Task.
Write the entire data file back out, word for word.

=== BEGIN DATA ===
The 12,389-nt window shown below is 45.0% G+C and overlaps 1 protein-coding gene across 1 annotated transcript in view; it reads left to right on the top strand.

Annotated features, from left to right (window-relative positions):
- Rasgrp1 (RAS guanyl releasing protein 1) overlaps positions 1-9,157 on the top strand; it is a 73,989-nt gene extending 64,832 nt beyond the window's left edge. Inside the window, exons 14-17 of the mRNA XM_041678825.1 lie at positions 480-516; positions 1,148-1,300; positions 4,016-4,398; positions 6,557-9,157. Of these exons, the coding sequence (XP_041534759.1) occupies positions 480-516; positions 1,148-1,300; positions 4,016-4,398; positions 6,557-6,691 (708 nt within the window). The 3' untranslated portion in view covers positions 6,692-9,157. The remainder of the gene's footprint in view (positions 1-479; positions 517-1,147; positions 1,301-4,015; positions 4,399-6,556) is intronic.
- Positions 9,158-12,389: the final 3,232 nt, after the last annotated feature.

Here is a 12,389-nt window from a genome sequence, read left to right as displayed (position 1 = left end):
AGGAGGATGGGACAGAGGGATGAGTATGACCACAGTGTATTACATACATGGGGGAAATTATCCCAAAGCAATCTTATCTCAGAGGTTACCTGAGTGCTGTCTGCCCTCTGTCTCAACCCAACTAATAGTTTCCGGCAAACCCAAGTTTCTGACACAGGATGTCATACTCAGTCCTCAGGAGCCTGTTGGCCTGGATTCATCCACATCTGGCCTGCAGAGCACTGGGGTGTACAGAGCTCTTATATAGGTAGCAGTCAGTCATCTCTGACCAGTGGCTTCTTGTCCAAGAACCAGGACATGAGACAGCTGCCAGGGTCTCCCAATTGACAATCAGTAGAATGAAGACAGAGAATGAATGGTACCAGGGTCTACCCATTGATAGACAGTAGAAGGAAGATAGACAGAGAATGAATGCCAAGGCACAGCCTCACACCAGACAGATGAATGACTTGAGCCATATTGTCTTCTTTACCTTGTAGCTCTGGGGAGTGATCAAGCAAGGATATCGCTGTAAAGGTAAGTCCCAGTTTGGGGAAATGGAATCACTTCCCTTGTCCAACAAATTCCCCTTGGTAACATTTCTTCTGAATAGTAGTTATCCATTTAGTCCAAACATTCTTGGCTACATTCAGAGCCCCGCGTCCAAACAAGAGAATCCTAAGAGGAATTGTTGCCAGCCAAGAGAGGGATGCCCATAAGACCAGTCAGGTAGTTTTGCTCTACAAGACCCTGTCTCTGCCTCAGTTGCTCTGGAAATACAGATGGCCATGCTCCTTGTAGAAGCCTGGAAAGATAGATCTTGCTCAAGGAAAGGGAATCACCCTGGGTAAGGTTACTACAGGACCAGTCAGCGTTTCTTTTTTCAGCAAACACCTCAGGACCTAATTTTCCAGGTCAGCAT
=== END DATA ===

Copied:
The 12,389-nt window shown below is 45.0% G+C and overlaps 1 protein-coding gene across 1 annotated transcript in view; it reads left to right on the top strand.

Annotated features, from left to right (window-relative positions):
- Rasgrp1 (RAS guanyl releasing protein 1) overlaps positions 1-9,157 on the top strand; it is a 73,989-nt gene extending 64,832 nt beyond the window's left edge. Inside the window, exons 14-17 of the mRNA XM_041678825.1 lie at positions 480-516; positions 1,148-1,300; positions 4,016-4,398; positions 6,557-9,157. Of these exons, the coding sequence (XP_041534759.1) occupies positions 480-516; positions 1,148-1,300; positions 4,016-4,398; positions 6,557-6,691 (708 nt within the window). The 3' untranslated portion in view covers positions 6,692-9,157. The remainder of the gene's footprint in view (positions 1-479; positions 517-1,147; positions 1,301-4,015; positions 4,399-6,556) is intronic.
- Positions 9,158-12,389: the final 3,232 nt, after the last annotated feature.

Here is a 12,389-nt window from a genome sequence, read left to right as displayed (position 1 = left end):
AGGAGGATGGGACAGAGGGATGAGTATGACCACAGTGTATTACATACATGGGGGAAATTATCCCAAAGCAATCTTATCTCAGAGGTTACCTGAGTGCTGTCTGCCCTCTGTCTCAACCCAACTAATAGTTTCCGGCAAACCCAAGTTTCTGACACAGGATGTCATACTCAGTCCTCAGGAGCCTGTTGGCCTGGATTCATCCACATCTGGCCTGCAGAGCACTGGGGTGTACAGAGCTCTTATATAGGTAGCAGTCAGTCATCTCTGACCAGTGGCTTCTTGTCCAAGAACCAGGACATGAGACAGCTGCCAGGGTCTCCCAATTGACAATCAGTAGAATGAAGACAGAGAATGAATGGTACCAGGGTCTACCCATTGATAGACAGTAGAAGGAAGATAGACAGAGAATGAATGCCAAGGCACAGCCTCACACCAGACAGATGAATGACTTGAGCCATATTGTCTTCTTTACCTTGTAGCTCTGGGGAGTGATCAAGCAAGGATATCGCTGTAAAGGTAAGTCCCAGTTTGGGGAAATGGAATCACTTCCCTTGTCCAACAAATTCCCCTTGGTAACATTTCTTCTGAATAGTAGTTATCCATTTAGTCCAAACATTCTTGGCTACATTCAGAGCCCCGCGTCCAAACAAGAGAATCCTAAGAGGAATTGTTGCCAGCCAAGAGAGGGATGCCCATAAGACCAGTCAGGTAGTTTTGCTCTACAAGACCCTGTCTCTGCCTCAGTTGCTCTGGAAATACAGATGGCCATGCTCCTTGTAGAAGCCTGGAAAGATAGATCTTGCTCAAGGAAAGGGAATCACCCTGGGTAAGGTTACTACAGGACCAGTCAGCGTTTCTTTTTTCAGCAAACACCTCAGGACCTAATTTTCCAGGTCAGCAT